Tribunal Criminal Tribunal for the Former Yugoslavia

Page 10469

1 Thursday, 15 June 2006

2 [Open session]

3 [The accused entered court]

4 --- Upon commencing at 9.35 a.m.

5 JUDGE PARKER: Good morning. We understand there is some matters

6 that counsel wish to raise.

7 Mr. Vasic.

8 MR. VASIC: [Interpretation] Good morning to all. Thank you,

9 Your Honours. Before we commence, I would like to broach a subject that

10 was already raised by my learned friend Mr. Moore yesterday in connection

11 with Mr. Pringle, the OTP expert witness.

12 I'm not sure if I understand my colleague correctly when he talks

13 about his position in relation to the Defence teams' position to have the

14 portion based on witnesses not heard in this case removed from the

15 expert's report, witnesses whose facts were used by Mr. Pringle for the

16 making of his expert report. The Defence moves that these portions be

17 removed and not used as part of his expert report. As for Mr. Moore's

18 proposal of yesterday for the witness to be shown transcripts from this

19 trial, that certainly remains a possibility. I don't think there should

20 be a problem with that. One thing, though, we believe that any conclusion

21 that Mr. Pringle reaches based on these transcripts will be a whole new

22 expert report. The Defence teams surely must be given a chance to

23 familiarise ourselves with these new conclusions, as envisaged by the

24 Rules.

25 I also notice that Mr. Moore has referred to a number of

Page 10470

1 insignificant changes. There is no way for us to know what these changes

2 will be, but certainly the foundation for the expert's conclusions changes

3 -- or rather, the Defence will have to change tack and develop a new

4 strategy for our cross-examination of this witness now that these new

5 conclusions seem to have been reached. I did not believe that we can give

6 our final position on this before we get a chance to see Mr. Pringle's

7 conclusions.

8 As for those witnesses in the expert report who have not testified

9 in this case, we still believe that these portions of the report should be

10 removed and not admitted in these proceedings. Thank you.

11 JUDGE PARKER: Ms. Tapuskovic.

12 MS. TAPUSKOVIC: [Interpretation] Your Honours, good morning. If

13 Mr. Moore has nothing to say about Mr. Vasic's words, I would like to

14 raise another issue, an issue that first came up on the 12th, the issue of

15 undisputed facts -- the issue of agreed facts. Mr. Vasic spoke about that

16 and the OTP spoke about that, too. We believe that tomorrow on the 13th a

17 new motion on agreed facts will be submitted. That appears not to have

18 been done, and the Defence teams believe that we need to address the Trial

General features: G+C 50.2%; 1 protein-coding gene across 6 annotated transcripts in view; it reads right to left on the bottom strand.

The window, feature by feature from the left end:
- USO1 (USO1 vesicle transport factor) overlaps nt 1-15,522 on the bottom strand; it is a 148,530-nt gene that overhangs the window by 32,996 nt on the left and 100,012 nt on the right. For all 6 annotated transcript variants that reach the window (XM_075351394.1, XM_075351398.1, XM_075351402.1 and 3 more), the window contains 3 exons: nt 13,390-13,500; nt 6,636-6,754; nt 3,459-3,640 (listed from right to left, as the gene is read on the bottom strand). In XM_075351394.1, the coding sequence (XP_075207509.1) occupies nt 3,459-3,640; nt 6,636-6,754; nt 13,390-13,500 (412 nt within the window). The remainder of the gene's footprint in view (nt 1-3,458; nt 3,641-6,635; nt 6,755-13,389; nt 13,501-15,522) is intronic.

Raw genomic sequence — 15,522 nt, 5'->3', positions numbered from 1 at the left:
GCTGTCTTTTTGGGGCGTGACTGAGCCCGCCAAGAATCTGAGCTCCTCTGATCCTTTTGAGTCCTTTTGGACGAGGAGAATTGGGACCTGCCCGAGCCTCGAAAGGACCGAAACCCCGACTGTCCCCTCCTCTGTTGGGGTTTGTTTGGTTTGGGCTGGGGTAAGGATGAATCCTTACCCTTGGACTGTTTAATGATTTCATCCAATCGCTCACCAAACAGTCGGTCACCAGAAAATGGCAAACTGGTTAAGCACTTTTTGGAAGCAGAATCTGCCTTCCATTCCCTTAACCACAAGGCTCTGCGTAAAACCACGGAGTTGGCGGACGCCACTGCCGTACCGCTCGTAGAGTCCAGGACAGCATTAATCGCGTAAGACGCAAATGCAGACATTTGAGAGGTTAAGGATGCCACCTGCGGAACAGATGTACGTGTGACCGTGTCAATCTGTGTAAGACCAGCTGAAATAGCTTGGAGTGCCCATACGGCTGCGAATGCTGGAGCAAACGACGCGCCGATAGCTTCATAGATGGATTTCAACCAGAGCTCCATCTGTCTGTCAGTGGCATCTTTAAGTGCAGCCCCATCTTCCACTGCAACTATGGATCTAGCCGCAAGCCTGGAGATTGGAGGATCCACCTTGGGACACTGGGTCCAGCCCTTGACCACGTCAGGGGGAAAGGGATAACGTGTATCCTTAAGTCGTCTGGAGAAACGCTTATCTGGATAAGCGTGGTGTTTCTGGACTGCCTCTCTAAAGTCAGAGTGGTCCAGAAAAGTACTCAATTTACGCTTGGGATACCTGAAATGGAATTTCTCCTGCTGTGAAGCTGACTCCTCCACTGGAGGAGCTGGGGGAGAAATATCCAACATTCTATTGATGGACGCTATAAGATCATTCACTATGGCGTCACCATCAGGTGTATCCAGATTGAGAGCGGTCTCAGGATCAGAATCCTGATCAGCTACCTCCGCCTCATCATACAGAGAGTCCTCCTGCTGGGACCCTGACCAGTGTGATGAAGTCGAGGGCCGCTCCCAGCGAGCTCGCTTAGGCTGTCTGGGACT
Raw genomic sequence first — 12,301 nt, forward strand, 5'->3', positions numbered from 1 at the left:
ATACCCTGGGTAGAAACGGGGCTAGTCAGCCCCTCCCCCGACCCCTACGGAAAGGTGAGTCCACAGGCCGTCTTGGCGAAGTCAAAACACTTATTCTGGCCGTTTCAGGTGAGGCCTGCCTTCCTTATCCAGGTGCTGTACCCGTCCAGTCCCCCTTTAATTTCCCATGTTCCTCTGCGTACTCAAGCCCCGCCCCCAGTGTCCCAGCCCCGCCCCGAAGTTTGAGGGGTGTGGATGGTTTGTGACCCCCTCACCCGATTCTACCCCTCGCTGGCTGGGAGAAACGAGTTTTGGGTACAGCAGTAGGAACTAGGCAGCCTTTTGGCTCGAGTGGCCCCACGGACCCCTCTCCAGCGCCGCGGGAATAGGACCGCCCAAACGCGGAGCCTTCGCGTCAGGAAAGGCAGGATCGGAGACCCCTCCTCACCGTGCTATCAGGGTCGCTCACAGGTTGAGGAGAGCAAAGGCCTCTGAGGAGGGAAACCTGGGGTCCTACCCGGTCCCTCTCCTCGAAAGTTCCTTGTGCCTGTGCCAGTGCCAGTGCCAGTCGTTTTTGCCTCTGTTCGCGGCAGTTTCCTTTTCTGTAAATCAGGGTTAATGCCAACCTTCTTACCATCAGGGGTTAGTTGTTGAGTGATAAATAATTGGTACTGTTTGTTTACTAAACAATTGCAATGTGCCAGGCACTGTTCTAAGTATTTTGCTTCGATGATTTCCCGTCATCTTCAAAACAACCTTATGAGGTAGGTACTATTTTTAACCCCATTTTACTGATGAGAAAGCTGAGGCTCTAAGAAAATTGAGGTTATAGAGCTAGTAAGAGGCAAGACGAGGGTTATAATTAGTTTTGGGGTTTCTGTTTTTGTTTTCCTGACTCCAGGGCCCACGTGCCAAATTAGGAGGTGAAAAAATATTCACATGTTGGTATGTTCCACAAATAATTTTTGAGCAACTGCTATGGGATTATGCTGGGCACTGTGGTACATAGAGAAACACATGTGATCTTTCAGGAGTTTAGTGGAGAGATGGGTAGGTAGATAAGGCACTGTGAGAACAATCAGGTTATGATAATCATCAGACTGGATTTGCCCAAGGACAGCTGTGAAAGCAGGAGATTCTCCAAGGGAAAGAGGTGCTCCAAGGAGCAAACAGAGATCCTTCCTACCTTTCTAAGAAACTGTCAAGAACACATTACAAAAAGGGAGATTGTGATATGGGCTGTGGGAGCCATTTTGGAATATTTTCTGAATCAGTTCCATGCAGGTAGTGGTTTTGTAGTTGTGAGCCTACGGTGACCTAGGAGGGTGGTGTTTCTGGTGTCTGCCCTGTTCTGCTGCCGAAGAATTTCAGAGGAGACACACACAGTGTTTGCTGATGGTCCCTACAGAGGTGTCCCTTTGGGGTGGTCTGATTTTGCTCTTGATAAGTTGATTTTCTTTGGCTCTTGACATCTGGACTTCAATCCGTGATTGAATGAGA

19 Chamber to see why this was not the case. As you know, after the 16th of

20 March when the agreement on agreed facts was signed in relation to 35

21 different facts, there was a motion by the OTP informing us that the Trial

22 Chamber and the Defence teams rightly requested explanation in relation to

23 eight facts. On the 12th of May we accepted five of those eight right

24 away, Your Honours. We expected that right away -- or rather, by the 12th

25 of May and onwards, the Trial Chamber would be informed about this. This,

Page 10471

1 however, has not the been case.

2 Believe me, Your Honours, the Defence teams have no problems or

3 dilemmas concerning these agreed facts. There seems to have arisen a

4 problem on the part of the Prosecution, though, because on the 25th of May

5 the OTP informed us that there is one agreed fact that they would like to

6 have changed, one of those eight that we discussed. Two days ago we

7 received another proposal for yet another of those eight facts to be

8 amended or changed. The Defence firmly believes -- and I think all the

9 Defence teams are perfectly clear about the Rules on agreed facts between

10 the parties, and this appears to be an ongoing disposition. The Defence

11 teams continue to be prepared to discuss facts that may be agreed upon by

12 the parties. But the Defence teams are by no means prepared to further

13 change any facts that have already been agreed, or indeed that a month and

14 a half later the Prosecution should be allowed by the Trial Chamber to

15 change some facts that they are now not happy with.

16 I think it is necessary for us to continue negotiations on this

17 subject. I myself had a meeting yesterday on behalf of all our teams.

18 The only concern that we have in this respect is that the Prosecution

19 appears to want to have facts already agreed, changed and amended. This

20 is something that we can certainly not accept. As for any new facts, we

21 are open to further negotiations and to further contacts with the OTP.

22 Thank you.

23 JUDGE PARKER: Thank you.

24 Mr. Moore.

25 MR. MOORE: Yes. Firstly could I ask my learned friends if they

Page 10472

1 are going to make any submissions prior to court, would they have the

2 courtesy, perhaps, of informing us of those that we can address it.